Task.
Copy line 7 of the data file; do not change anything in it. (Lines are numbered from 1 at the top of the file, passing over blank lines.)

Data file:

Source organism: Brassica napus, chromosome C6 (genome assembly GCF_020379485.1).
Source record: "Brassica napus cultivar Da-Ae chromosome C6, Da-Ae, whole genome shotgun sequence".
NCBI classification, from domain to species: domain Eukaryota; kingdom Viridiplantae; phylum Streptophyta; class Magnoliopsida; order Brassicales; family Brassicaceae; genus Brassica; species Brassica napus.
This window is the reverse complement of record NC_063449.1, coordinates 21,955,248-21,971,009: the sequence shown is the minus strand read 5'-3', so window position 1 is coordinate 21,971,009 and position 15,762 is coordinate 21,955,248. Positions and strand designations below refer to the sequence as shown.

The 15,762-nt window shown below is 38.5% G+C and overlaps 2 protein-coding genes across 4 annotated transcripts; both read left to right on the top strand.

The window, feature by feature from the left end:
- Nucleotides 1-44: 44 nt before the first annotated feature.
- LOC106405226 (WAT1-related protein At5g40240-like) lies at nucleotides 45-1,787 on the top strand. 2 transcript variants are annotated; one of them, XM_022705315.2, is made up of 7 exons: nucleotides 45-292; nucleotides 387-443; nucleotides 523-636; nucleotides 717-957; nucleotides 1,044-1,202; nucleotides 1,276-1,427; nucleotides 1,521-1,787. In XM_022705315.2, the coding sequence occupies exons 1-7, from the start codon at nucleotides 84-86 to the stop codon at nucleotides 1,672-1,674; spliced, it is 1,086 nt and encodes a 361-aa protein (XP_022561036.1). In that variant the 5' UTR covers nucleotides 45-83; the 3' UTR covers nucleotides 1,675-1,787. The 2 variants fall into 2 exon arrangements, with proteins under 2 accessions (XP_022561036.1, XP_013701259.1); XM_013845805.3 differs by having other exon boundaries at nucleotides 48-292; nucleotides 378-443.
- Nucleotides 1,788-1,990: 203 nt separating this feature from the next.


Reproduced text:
- Nucleotides 1-44: 44 nt before the first annotated feature.